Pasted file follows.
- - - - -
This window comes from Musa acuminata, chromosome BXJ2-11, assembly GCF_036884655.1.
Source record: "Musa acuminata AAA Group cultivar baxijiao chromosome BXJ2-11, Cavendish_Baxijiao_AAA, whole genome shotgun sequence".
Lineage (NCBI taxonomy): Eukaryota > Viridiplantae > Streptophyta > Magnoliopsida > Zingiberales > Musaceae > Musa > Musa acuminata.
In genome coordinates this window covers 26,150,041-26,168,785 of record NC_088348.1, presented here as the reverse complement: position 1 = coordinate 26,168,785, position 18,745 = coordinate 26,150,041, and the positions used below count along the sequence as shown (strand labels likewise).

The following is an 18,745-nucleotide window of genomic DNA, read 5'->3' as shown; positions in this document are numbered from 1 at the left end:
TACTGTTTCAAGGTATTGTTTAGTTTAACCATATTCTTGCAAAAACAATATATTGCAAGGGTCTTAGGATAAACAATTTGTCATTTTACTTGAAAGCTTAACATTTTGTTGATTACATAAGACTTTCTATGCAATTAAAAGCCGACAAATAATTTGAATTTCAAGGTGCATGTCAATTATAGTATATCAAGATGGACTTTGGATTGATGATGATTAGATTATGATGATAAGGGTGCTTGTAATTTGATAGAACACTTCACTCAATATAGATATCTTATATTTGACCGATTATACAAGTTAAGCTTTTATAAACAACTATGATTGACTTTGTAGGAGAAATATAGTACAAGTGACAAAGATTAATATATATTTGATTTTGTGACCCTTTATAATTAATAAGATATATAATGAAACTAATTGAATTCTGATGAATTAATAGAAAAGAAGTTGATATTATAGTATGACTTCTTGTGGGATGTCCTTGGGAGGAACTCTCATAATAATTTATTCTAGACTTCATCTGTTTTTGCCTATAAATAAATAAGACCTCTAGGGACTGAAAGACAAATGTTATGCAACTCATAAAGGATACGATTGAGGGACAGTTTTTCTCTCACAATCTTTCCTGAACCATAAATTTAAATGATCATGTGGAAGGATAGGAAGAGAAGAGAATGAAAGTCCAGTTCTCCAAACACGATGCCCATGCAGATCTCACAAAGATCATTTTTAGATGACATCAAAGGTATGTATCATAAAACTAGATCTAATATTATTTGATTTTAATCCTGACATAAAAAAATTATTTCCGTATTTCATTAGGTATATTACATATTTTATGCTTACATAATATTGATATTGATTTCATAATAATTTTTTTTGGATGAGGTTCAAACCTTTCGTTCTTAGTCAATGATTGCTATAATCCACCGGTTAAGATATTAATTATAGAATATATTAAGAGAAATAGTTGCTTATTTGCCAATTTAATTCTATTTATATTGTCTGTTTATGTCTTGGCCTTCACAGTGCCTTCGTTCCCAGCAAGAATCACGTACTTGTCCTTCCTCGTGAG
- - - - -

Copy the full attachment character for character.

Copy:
This window comes from Musa acuminata, chromosome BXJ2-11, assembly GCF_036884655.1.
Source record: "Musa acuminata AAA Group cultivar baxijiao chromosome BXJ2-11, Cavendish_Baxijiao_AAA, whole genome shotgun sequence".
Lineage (NCBI taxonomy): Eukaryota > Viridiplantae > Streptophyta > Magnoliopsida > Zingiberales > Musaceae > Musa > Musa acuminata.
In genome coordinates this window covers 26,150,041-26,168,785 of record NC_088348.1, presented here as the reverse complement: position 1 = coordinate 26,168,785, position 18,745 = coordinate 26,150,041, and the positions used below count along the sequence as shown (strand labels likewise).

The following is an 18,745-nucleotide window of genomic DNA, read 5'->3' as shown; positions in this document are numbered from 1 at the left end:
TACTGTTTCAAGGTATTGTTTAGTTTAACCATATTCTTGCAAAAACAATATATTGCAAGGGTCTTAGGATAAACAATTTGTCATTTTACTTGAAAGCTTAACATTTTGTTGATTACATAAGACTTTCTATGCAATTAAAAGCCGACAAATAATTTGAATTTCAAGGTGCATGTCAATTATAGTATATCAAGATGGACTTTGGATTGATGATGATTAGATTATGATGATAAGGGTGCTTGTAATTTGATAGAACACTTCACTCAATATAGATATCTTATATTTGACCGATTATACAAGTTAAGCTTTTATAAACAACTATGATTGACTTTGTAGGAGAAATATAGTACAAGTGACAAAGATTAATATATATTTGATTTTGTGACCCTTTATAATTAATAAGATATATAATGAAACTAATTGAATTCTGATGAATTAATAGAAAAGAAGTTGATATTATAGTATGACTTCTTGTGGGATGTCCTTGGGAGGAACTCTCATAATAATTTATTCTAGACTTCATCTGTTTTTGCCTATAAATAAATAAGACCTCTAGGGACTGAAAGACAAATGTTATGCAACTCATAAAGGATACGATTGAGGGACAGTTTTTCTCTCACAATCTTTCCTGAACCATAAATTTAAATGATCATGTGGAAGGATAGGAAGAGAAGAGAATGAAAGTCCAGTTCTCCAAACACGATGCCCATGCAGATCTCACAAAGATCATTTTTAGATGACATCAAAGGTATGTATCATAAAACTAGATCTAATATTATTTGATTTTAATCCTGACATAAAAAAATTATTTCCGTATTTCATTAGGTATATTACATATTTTATGCTTACATAATATTGATATTGATTTCATAATAATTTTTTTTGGATGAGGTTCAAACCTTTCGTTCTTAGTCAATGATTGCTATAATCCACCGGTTAAGATATTAATTATAGAATATATTAAGAGAAATAGTTGCTTATTTGCCAATTTAATTCTATTTATATTGTCTGTTTATGTCTTGGCCTTCACAGTGCCTTCGTTCCCAGCAAGAATCACGTACTTGTCCTTCCTCGTGAG